The limited series “The Railway Men” navigates the aftermath of the Bhopal gas tragedy with laudable performances but falls short in fully capitalizing on its potential, leaving some characters underutilized and the narrative feeling somewhat burdened.
“The Railway Men,” a four-part Netflix series produced by YRF Entertainment and directed by debutant Shiv Rawail, seeks drama in the tragic Bhopal gas incident of 1984. While buoyed by commendable performances, the show grapples with finding the right balance between fact and fiction, especially concerning the unsung heroes responding to the catastrophe at the city’s railway station.
The series features a parallel narrative, intertwining real and fictional elements without clear demarcation. The central character is Iftekhar Siddiqui (Kay Kay Menon), a battle-scarred railway man who puts his life on the line to save others during the crisis. While Menon’s portrayal is brilliant, the series introduces a conman character (Divvyendu Sharma) that feels extraneous, adding a conflict of morality but not fully integrating into the narrative.
The plot explores the consequences of the tragedy, shedding light on the investigative journalist (Sunny Hinduja) uncovering safety violations at the Union Carbide pesticides factory. Imad Riaz (Babil Khan), a rookie loco pilot with inside knowledge, adds another layer to the reluctant hero archetype.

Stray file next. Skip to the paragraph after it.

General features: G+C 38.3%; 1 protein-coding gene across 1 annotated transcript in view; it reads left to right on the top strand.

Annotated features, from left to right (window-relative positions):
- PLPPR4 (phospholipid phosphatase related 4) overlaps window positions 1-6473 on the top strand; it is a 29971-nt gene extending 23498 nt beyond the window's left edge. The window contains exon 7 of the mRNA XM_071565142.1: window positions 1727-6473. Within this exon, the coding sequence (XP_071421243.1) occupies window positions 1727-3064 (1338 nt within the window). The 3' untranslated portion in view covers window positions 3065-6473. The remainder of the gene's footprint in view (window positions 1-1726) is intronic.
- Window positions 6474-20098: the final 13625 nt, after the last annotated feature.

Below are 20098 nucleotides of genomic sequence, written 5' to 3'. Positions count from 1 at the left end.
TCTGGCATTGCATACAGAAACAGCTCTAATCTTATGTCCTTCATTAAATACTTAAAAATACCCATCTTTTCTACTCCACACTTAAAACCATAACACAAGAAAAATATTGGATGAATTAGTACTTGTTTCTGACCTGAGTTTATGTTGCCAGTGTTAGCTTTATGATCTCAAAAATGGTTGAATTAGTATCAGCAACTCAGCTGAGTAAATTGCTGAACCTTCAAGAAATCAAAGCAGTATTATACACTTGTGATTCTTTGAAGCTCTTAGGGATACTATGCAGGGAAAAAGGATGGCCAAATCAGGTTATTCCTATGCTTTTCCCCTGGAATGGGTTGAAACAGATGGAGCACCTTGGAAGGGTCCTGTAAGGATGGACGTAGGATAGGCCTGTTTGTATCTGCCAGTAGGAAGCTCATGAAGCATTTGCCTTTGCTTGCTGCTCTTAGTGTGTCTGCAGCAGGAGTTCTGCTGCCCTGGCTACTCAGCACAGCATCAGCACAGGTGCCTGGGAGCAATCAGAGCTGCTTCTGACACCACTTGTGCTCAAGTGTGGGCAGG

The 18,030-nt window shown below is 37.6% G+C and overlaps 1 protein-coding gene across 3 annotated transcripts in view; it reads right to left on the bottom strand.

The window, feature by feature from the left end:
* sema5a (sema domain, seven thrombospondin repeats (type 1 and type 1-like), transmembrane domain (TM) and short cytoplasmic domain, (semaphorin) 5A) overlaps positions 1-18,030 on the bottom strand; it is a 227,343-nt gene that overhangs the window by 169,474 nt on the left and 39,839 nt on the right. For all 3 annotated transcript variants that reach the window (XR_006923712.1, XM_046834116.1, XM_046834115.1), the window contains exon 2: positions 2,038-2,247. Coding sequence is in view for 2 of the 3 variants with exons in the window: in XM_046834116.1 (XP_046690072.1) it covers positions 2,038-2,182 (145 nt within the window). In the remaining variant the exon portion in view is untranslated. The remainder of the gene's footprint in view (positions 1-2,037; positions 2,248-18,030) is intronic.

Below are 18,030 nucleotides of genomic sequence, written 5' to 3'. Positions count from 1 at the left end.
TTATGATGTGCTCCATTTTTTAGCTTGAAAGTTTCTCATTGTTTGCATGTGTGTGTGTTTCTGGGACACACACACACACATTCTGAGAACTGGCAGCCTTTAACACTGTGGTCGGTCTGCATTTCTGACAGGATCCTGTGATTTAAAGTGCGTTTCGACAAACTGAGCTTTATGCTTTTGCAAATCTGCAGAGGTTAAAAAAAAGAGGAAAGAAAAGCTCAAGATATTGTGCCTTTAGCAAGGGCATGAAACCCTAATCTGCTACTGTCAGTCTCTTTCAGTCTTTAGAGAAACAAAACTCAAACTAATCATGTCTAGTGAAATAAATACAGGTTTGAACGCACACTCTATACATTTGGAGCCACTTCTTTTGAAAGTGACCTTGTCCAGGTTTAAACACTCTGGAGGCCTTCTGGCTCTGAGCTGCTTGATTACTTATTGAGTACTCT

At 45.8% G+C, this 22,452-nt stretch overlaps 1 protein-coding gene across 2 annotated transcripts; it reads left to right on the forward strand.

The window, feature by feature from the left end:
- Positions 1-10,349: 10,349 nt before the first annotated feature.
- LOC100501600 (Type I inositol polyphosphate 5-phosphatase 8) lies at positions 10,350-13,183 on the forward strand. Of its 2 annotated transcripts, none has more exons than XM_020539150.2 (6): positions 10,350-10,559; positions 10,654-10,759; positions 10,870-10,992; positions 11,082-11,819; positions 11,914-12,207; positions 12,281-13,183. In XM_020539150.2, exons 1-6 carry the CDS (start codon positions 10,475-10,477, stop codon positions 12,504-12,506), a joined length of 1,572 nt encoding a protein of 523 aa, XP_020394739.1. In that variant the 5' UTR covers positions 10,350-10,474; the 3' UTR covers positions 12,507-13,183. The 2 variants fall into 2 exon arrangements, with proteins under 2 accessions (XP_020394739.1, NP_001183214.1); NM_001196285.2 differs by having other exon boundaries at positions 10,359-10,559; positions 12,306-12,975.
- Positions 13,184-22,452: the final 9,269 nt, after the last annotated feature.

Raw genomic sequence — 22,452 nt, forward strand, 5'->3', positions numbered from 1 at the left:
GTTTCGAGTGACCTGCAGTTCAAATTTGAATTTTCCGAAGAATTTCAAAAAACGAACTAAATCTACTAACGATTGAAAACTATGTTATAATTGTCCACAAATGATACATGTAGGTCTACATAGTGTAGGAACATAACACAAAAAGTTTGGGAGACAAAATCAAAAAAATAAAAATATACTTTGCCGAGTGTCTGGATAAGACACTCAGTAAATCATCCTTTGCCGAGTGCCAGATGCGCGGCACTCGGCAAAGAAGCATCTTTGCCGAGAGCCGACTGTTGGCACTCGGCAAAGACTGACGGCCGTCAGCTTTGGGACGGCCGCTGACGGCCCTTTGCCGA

Despite the well-documented context, the ‘untold’ aspects of the story provide moments that linger, yet the series leaves the audience feeling it could have achieved more. The realistic portrayal of an industrial disaster is commendable, but the multitude of characters, particularly the women, feels crowded out.
Female characters, such as the daughter of a station cleaning woman and Imad’s mother, are given limited screen time. Juhi Chawla’s role as a senior railway officer, the only woman in an emergency meeting, doesn’t transcend the confines of the high-density storyline focused on a male quintet.
While the male characters face multiple challenges, including defending passengers from rioters and organizing relief efforts, some, like Dibyendu Bhattacharya and Shrikant Verma, deserved more screen time.
“The Railway Men” draws parallels to the anti-Sikh riots and the systemic failures leading to the Bhopal tragedy. The series concludes with a stark observation on unpunished culprits and unrewarded heroes, lacking nuance about its relevance to the present day.
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